B. The Tribunal Improperly "Enforced" Tax Laws.

Leeward also argues that, in awarding damages for the ABST money it collected from AUA, the Tribunal exceeded its authority by engaging in "tax law enforcement - a right only granted to the Antigua and Barbuda tax authorities." But AUA is not seeking to collect taxes from Leeward on behalf of the Antiguan government. This is not a suit to enforce a tax judgment or obtain a tax refund, as would be presumptively barred under the "revenue rule." See United States v. Federative Republic of Brazil, 748 F.3d 86, 92 n.6 (2d Cir. 2014) ("The revenue rule'... provides that courts of one sovereign will not enforce final tax judgments or unadjudicated tax claims of other sovereigns." (citation omitted)). Rather, AUA is seeking the return of money it paid to Leeward, and which Leeward has to date retained. The money may have been earmarked for ABST payments, but that does not make it an ABST payment. And while the Tribunal was required to review provisions of the ABST law in rendering its decision, this does not make the arbitrator - or, for that matter, the Court - a de facto Antigua and Barbuda tax collector. This matter clearly fell within the scope of the Arbitration Clause, and the Tribunal offered an adequate explanation for its decision. That decision will not be disturbed.

II. The Award Is "Non-Final and Ambiguous."

Leeward also argues that the Second Arbitration Award is not a "final decision" as required by 9 U.S.C. § 10(a)(4). "[A]n arbitration award is final if it resolves all issues submitted to arbitration, and determines each issue fully so that no further litigation is necessary to finalize the obligations of the parties." Rocket Jewelry Box, Inc. v. Noble Gift Packaging, Inc., 157 F.3d 174, 177 (2d Cir. 1998) (citation omitted). Moreover, the decision "must resolve [the issues] definitively enough so that the rights and obligations of the two parties, with respect to the issues submitted, do not stand in need of further adjudication." Id. at 176. This standard "does not require that the arbitration award resolve every outstanding issue that might arise in later litigation between the parties." Id. at 177. Indeed, an award that "finally and conclusively dispose[s] of a separate and independent claim... may be confirmed although [it does] not dispose of all the claims that were submitted to arbitration." Zeiler v. Deitsch, 500 F.3d 157, 169 (2d Cir. 2007) (citing Metallgesellschaft A.G. v. M/V Capitan Constante, 790 F.2d 280, 283 (2d Cir. 1986)).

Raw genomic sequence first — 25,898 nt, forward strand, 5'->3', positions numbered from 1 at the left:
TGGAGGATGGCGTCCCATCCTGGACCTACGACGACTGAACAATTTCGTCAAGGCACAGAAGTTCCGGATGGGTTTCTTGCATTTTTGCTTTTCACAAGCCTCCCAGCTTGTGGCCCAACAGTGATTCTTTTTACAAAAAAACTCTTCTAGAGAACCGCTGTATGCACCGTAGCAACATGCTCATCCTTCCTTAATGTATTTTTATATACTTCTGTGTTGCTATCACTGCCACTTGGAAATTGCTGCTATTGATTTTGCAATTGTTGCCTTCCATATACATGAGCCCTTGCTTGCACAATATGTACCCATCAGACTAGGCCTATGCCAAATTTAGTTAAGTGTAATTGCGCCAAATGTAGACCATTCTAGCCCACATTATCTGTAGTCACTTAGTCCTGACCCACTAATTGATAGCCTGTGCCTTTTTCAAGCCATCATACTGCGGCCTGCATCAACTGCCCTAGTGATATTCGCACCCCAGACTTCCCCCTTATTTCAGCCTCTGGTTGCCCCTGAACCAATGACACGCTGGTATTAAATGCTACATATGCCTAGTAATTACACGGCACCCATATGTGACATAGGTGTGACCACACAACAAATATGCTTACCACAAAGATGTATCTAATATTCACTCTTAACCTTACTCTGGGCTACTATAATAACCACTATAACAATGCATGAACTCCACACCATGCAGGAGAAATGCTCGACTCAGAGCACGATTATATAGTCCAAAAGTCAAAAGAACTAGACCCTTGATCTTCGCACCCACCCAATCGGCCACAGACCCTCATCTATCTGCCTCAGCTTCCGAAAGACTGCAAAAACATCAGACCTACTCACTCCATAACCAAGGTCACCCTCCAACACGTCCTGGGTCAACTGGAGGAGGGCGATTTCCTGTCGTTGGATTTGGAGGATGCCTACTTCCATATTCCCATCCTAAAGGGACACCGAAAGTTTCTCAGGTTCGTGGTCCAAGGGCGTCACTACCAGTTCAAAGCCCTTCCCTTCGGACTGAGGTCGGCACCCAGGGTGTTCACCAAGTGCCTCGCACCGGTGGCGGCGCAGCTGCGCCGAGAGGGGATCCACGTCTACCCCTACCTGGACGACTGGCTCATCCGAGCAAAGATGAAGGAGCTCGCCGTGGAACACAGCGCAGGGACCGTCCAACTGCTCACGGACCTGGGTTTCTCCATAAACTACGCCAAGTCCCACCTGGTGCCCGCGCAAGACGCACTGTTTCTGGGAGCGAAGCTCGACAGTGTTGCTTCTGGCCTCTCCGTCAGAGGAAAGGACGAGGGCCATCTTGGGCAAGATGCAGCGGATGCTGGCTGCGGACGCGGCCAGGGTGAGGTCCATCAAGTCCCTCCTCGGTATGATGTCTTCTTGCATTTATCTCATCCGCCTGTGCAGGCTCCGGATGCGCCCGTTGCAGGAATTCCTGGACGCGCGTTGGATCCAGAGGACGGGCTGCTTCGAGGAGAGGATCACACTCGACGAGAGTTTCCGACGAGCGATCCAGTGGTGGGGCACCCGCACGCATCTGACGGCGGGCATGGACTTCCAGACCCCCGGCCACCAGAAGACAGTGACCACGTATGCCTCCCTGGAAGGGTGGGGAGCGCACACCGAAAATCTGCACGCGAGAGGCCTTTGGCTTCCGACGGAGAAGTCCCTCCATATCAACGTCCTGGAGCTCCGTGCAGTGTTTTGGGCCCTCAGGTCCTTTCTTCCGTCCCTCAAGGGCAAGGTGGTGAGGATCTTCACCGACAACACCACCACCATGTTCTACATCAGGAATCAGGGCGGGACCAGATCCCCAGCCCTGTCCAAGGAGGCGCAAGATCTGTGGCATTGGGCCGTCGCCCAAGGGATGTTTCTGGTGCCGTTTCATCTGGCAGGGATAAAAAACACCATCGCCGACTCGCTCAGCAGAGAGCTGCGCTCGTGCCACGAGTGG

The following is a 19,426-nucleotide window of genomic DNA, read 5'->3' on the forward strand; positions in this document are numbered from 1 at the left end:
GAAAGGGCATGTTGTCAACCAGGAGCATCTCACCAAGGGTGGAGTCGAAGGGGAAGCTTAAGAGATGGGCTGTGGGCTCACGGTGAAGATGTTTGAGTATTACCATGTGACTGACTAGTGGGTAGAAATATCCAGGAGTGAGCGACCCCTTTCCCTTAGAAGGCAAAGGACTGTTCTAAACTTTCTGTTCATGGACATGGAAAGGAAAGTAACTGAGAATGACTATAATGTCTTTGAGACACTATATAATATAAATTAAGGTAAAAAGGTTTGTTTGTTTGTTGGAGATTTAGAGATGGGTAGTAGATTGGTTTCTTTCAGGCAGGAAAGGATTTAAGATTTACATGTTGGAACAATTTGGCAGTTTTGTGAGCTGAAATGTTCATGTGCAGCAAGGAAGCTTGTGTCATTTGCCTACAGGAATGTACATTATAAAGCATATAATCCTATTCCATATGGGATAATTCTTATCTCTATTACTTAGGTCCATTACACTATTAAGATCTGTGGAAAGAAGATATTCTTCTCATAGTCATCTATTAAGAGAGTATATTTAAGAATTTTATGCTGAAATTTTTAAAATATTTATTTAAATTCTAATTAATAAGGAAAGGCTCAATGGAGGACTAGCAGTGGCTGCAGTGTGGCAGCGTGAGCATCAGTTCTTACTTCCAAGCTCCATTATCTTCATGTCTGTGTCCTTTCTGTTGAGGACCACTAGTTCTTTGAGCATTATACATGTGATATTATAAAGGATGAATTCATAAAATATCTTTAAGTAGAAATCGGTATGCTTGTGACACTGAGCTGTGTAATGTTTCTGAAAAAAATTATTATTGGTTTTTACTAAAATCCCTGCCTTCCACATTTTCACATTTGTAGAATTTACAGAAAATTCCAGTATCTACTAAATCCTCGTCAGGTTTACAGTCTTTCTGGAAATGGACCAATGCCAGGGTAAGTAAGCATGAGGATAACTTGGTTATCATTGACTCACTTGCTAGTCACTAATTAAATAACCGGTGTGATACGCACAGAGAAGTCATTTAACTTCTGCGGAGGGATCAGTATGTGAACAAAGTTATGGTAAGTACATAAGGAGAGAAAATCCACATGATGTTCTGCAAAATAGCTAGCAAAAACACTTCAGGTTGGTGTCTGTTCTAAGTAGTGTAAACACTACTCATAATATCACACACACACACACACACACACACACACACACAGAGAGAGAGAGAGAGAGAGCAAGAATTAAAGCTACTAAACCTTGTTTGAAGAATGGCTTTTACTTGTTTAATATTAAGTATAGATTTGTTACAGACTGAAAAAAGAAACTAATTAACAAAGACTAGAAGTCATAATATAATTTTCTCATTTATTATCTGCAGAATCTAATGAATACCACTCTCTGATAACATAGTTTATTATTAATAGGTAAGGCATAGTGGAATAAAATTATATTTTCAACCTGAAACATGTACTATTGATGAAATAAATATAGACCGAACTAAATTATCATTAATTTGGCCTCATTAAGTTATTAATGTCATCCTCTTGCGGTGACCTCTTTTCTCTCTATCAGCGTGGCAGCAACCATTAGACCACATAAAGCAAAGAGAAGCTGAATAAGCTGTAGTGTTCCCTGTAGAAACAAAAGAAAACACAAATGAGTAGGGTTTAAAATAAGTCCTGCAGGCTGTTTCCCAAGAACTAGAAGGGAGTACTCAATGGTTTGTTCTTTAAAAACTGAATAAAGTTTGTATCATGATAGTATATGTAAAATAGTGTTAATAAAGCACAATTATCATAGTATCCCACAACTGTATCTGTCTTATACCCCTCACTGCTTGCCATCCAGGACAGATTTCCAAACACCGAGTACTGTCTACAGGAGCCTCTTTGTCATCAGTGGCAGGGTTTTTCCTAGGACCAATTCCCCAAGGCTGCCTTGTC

Leeward claims that the Second Arbitration Award is non-final and ambiguous because it leaves Leeward open to potential "double liability" if the Antigua and Barbuda tax authorities end up seeking ABST from them after all. Leaving aside that this speculation is unsupported by the factual record, the Award includes an indemnification provision to shield Leeward against exactly such an unlikely contingency. Providing for possible future occurrences does not make the award any less definite or final. Although partial, the Second Award finally and conclusively disposes of the two claims now before the Court. The Tribunal made findings of fact and conclusions of law regarding liability and awarded damages accordingly. It preemptively addressed Leeward's "double liability" scenario with its indemnification provision. The only issues left unresolved are AUA's separate and independent counterclaim alleging construction defects and awards of attorneys' fees and costs, if any. As Zeiler and Metallgesellschaft make clear, this is no bar to confirmation.

III. The Tribunal Showed "Manifest Disregard for the Law."